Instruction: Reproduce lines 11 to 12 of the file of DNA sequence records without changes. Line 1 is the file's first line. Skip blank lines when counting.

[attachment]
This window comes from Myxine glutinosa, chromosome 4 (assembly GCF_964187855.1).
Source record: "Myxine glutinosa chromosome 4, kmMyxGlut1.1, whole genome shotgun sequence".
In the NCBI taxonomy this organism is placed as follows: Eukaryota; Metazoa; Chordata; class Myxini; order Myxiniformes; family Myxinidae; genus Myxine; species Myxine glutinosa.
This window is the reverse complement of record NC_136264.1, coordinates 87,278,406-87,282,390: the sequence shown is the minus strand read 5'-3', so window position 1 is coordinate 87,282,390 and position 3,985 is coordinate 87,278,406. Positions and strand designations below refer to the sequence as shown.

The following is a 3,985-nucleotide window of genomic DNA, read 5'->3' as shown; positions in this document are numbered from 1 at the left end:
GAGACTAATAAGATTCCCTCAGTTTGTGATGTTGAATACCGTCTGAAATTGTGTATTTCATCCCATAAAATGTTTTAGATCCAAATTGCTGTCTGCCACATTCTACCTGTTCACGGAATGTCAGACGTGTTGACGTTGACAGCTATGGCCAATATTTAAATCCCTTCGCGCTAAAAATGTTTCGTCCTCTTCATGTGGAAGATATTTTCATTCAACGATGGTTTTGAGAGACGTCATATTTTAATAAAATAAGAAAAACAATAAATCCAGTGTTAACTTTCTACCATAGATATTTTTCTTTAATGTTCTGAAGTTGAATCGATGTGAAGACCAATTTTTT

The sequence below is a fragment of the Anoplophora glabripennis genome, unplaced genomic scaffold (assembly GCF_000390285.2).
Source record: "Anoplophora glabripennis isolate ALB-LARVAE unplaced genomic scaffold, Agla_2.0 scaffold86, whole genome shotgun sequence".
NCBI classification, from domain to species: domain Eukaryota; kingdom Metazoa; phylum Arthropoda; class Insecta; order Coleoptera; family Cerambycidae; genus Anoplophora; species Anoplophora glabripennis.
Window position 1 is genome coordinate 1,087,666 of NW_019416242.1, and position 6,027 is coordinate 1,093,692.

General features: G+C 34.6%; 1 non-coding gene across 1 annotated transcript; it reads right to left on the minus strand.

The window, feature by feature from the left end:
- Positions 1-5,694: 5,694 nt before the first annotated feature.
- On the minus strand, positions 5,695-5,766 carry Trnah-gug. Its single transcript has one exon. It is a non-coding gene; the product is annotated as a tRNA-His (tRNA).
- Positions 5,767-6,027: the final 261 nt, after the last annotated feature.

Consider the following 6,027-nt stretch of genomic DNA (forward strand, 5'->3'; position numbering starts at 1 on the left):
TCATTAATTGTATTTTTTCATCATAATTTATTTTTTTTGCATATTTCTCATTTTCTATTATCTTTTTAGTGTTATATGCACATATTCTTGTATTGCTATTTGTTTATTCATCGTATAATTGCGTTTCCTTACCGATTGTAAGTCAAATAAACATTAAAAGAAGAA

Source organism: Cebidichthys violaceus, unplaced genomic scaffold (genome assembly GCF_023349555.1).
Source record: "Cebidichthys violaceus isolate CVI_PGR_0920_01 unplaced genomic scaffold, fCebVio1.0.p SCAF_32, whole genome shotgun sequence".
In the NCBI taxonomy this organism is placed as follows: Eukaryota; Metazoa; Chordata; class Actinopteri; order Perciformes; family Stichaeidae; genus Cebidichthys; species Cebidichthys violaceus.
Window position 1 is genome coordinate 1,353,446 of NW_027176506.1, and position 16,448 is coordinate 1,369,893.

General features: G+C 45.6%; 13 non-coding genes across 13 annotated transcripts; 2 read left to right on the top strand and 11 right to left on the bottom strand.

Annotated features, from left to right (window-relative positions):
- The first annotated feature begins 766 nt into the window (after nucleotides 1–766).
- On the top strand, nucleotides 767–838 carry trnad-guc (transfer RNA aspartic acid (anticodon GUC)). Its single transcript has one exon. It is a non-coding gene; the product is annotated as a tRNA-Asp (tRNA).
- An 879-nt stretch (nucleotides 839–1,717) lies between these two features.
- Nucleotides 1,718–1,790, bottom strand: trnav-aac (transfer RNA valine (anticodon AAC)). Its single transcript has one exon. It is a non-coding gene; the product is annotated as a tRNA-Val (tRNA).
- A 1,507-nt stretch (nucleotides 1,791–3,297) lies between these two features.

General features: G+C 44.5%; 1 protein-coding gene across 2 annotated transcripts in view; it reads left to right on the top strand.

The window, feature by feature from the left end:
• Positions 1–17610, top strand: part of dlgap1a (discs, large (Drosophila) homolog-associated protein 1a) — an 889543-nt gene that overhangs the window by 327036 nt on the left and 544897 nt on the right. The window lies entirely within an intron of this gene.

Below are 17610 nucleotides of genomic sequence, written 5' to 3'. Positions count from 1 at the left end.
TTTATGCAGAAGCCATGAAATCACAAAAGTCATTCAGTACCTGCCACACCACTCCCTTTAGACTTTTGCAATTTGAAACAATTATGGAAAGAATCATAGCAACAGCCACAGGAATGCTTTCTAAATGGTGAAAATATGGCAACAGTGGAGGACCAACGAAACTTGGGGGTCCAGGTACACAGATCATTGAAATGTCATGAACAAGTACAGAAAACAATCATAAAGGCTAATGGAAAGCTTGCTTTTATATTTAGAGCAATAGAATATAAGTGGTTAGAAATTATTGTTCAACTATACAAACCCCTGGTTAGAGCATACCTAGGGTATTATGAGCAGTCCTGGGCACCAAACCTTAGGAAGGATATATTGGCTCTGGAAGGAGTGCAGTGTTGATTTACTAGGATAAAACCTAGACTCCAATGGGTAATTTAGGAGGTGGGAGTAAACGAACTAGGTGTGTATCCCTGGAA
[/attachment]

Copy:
General features: G+C 34.6%; 1 non-coding gene across 1 annotated transcript; it reads right to left on the minus strand.

The window, feature by feature from the left end: